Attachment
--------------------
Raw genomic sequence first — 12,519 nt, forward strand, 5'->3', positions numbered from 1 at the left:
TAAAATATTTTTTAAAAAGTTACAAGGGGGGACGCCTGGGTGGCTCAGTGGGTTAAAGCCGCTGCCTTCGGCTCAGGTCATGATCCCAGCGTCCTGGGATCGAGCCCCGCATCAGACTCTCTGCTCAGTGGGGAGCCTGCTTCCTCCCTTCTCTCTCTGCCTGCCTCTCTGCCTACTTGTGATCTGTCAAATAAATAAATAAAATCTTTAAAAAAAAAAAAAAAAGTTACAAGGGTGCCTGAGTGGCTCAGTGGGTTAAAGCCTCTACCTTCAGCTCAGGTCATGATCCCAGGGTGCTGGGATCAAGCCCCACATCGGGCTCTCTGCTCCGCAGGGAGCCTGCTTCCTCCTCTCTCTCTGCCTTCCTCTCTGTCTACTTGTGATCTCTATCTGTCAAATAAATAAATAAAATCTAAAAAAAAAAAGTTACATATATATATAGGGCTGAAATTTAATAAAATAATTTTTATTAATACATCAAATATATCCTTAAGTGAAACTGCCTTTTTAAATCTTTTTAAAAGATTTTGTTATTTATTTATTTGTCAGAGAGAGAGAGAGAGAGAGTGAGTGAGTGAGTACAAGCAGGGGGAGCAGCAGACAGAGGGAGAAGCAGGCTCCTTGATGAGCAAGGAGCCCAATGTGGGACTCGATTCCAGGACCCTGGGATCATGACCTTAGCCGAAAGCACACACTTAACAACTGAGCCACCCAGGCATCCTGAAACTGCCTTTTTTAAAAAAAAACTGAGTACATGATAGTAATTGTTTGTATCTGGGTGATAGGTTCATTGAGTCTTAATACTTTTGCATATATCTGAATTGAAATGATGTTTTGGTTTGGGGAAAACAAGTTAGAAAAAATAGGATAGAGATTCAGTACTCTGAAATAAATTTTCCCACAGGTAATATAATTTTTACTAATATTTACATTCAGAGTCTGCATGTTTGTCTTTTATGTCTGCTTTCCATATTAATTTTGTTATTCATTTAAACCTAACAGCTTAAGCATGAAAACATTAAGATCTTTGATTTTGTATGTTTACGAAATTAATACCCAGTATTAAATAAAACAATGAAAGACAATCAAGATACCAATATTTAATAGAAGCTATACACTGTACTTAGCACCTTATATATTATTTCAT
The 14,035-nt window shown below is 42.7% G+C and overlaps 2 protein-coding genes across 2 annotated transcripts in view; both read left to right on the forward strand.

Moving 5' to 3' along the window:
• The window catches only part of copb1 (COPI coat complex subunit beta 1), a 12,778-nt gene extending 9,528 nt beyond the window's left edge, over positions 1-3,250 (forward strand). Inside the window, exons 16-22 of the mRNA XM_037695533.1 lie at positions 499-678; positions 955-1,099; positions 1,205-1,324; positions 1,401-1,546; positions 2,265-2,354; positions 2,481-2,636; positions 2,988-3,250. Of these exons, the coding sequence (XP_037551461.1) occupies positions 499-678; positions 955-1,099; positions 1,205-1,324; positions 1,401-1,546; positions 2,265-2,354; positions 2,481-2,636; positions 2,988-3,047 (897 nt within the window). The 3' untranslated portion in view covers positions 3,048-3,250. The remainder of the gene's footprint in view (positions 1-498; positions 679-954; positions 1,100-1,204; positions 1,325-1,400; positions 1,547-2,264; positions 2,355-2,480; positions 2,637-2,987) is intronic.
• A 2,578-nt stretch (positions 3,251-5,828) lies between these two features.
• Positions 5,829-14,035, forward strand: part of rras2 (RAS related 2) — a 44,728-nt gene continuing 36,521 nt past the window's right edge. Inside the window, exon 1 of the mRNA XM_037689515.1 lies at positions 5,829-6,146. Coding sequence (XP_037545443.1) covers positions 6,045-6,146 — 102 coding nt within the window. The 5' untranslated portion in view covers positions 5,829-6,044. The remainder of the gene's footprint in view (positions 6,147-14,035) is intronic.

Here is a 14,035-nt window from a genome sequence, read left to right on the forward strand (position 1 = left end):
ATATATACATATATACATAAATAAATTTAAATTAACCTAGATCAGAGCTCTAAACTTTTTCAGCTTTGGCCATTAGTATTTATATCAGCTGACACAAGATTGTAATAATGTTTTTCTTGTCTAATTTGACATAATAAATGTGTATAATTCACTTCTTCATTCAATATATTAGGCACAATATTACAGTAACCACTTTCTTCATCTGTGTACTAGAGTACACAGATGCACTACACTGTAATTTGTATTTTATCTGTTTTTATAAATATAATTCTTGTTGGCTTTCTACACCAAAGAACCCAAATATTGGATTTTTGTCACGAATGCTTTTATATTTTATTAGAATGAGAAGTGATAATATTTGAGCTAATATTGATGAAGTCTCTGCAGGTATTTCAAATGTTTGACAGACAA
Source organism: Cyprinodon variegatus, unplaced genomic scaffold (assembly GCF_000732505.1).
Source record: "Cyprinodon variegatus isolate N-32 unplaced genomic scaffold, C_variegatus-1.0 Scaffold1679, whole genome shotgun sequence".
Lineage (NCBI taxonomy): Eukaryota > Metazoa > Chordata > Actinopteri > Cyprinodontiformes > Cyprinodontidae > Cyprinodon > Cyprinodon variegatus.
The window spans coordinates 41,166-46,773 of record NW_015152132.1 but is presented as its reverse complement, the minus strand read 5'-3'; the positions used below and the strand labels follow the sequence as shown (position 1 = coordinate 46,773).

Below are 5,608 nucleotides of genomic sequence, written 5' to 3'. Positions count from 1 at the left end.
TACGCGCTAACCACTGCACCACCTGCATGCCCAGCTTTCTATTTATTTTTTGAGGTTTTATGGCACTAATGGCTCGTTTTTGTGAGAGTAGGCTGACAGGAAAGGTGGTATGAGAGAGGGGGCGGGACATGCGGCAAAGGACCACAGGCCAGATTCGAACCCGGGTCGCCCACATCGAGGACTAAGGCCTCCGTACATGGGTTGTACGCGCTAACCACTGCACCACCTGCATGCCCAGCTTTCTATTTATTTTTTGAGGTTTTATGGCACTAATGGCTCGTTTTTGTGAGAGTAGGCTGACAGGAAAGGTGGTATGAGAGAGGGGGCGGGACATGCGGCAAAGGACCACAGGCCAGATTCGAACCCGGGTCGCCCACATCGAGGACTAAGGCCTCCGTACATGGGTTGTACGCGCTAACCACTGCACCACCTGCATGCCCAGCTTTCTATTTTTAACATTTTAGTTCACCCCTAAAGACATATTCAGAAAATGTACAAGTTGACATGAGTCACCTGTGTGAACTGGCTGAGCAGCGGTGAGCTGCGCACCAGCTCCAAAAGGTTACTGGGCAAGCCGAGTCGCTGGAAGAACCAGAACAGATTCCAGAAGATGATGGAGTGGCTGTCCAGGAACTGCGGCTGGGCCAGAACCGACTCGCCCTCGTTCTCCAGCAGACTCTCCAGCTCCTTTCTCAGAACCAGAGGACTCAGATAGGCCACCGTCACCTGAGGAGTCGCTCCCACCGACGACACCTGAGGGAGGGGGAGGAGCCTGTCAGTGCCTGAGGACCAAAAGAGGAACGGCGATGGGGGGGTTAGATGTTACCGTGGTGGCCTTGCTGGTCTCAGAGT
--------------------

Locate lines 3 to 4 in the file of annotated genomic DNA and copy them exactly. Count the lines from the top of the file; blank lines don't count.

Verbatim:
The 14,035-nt window shown below is 42.7% G+C and overlaps 2 protein-coding genes across 2 annotated transcripts in view; both read left to right on the forward strand.

Moving 5' to 3' along the window: